Helping children, or helping themselves?

The SEIU says Southern Nevada’s most vulnerable children are in danger because Clark County doesn’t have enough social workers. This month, Department of Family Services workers represented by the union’s Local 1107 presented the County Commission with a petition demanding reduced caseloads to ensure children are safe.

But the department’s existing caseload averages are quite adequate, below levels that could be deemed unsafe.

That’s not my opinion. That’s the position of no less an authority than … the SEIU.

Heather Richardson, a Clark County Family Services supervisor, told the commission that some social workers are handling up to 38 children in foster care and troubled homes. According to the Washington, D.C.-based Child Welfare League of America, social workers should not be assigned more than 12 cases per month for initial investigations or more than 17 ongoing cases at one time. Permanency workers, who check up on children in foster care, shouldn’t oversee more than 12 to 15 children at a time. Those numbers were cited at the commission meeting.

“Caseloads are two to three times the size recommended for best practices, and this impacts us greatly,” Richardson told commissioners.

Richardson cited some of the highest numbers of assigned children in her remarks. As reported by the Review-Journal’s Yesenia Amaro, the county says its average caseload for Child Protective Services is 18 investigations per worker. Permanency workers have an average of 13 cases and 25 total children. Social workers who provide in-home services have an average of six cases and 16 children each.

“With that kind of workload, we simply cannot ensure that every family that we encounter is safe,” said Tarsha Stewart, a child protective services investigator.

The county’s Family Services employees would have a far more compelling argument if they hadn’t been completely undercut last year by the SEIU itself.

In December, about 4,000 Los Angeles County social workers went on strike over their caseloads. The SEIU Local 721 claimed its demands for reduced caseloads were rooted in the interest of child safety, not the hiring of more dues-paying members. (The union apparently believed a complete labor stoppage would have no effect on child safety. Go figure.)

So what kind of child-per-worker cap was the SEIU 721 demanding? What number created a red line between safety and danger?

The SEIU bargained for and ultimately ended its strike for a cap of 30 children per social worker, according to reports by the Los Angeles Daily News and other city media outlets. The contract agreement called for Los Angeles County to hire 450 more social workers by this October to achieve that cap.

“Because we put it on the line, the county accepted our proposals to protect children. That’s a big victory for us and the children we serve,” Chychy Ekeochah, leader of the SEIU’s social worker bargaining team, told the Daily News.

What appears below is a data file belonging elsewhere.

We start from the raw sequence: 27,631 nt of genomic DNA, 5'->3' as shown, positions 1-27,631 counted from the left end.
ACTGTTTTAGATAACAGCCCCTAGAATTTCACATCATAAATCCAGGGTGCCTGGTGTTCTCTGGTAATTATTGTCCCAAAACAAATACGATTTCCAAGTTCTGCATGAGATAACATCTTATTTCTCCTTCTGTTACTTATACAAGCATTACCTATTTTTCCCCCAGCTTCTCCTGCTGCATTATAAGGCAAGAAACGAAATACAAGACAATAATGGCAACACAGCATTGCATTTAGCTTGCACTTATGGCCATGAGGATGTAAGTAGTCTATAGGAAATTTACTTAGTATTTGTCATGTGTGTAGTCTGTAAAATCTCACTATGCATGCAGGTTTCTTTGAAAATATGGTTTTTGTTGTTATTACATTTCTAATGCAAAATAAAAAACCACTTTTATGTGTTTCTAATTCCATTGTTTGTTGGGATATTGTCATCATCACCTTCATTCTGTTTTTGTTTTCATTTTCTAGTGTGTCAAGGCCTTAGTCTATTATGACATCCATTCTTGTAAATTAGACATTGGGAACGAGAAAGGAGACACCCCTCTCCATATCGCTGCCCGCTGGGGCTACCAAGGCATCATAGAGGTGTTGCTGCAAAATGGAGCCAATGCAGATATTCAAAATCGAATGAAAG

Clark County’s Family Services workers already oversee, on average, fewer than 30 children each.

I asked Rebecca Theim, spokeswoman for SEIU 1107, to explain why a figure that Southern California’s SEIU social workers went on strike to achieve isn’t good enough for Southern Nevada.

“SEIU Nevada hasn’t ‘deemed’ anything, now or a few months ago. We don’t speak for SEIU Local 721,” Theim wrote in an email. “We trust that they understand their community and its needs and we think we understand ours.”

So Las Vegas has it worse than L.A.?

“Our members have not asked for specific caps regarding caseloads or case work. The language in our petition re caseloads states: ‘Ensure that DFS social workers’ caseloads are at responsible levels. Lowering caseloads increases the time and attention DFS’ Family Services Specialists can devote to each family and child assigned to them. This is the best way to improve child safety.’

“Figures we provided to Commissioners [Chris] Giunchigliani and [Susan] Brager … show that, for example, more than half of our Permanency case managers in DFS’ East Unit are assigned more than 30 children.”

So, would SEIU 1107 object to caps? Of course not. And workload caps are terrible policy, regardless of which profession they’re applied to, whether it’s public defenders, schoolteachers, nurses or social workers. Caps ignore the fact that no two cases are the same, and that some professionals are more skilled than others. For example, a master teacher might be able to handle 30 or more students at a time, while a less effective instructor might struggle with half that amount.

A social worker handling 15 cases, with 30 children in 15 different homes, is going to be working a lot harder than a peer who also oversees 30 children, but has those kids spread across, say, just seven homes.

Governments need flexibility in assigning workloads, not unbending union rules, to give taxpayers the best possible service for the dollar.

Keep in mind, Clark County’s SEIU workers aren’t bargaining for reduced caseloads — their contract doesn’t cover workloads — so they can only agitate the elected officials who accept contributions from their union. And Nevada public employees aren’t allowed to strike.

But no demand is made in a vacuum. The SEIU is headed to arbitration with the county because it wants big guaranteed annual pay raises over four years. Other bargaining groups have recognized the public can’t afford such terms.

Clark County has many, many exceptionally dedicated social workers, people who go above and beyond every day. But what the SEIU is really asking for is no different from what it has always wanted: more members and a lot less work for a lot more pay.

Glenn Cook ( is the Las Vegas Review-Journal’s senior editorial writer. Follow him on Twitter: @Glenn_CookNV. Listen to him Mondays at 4 p.m. on “Live and Local with Kevin Wall” on KXNT News Radio, 100.5 FM, 840 AM.

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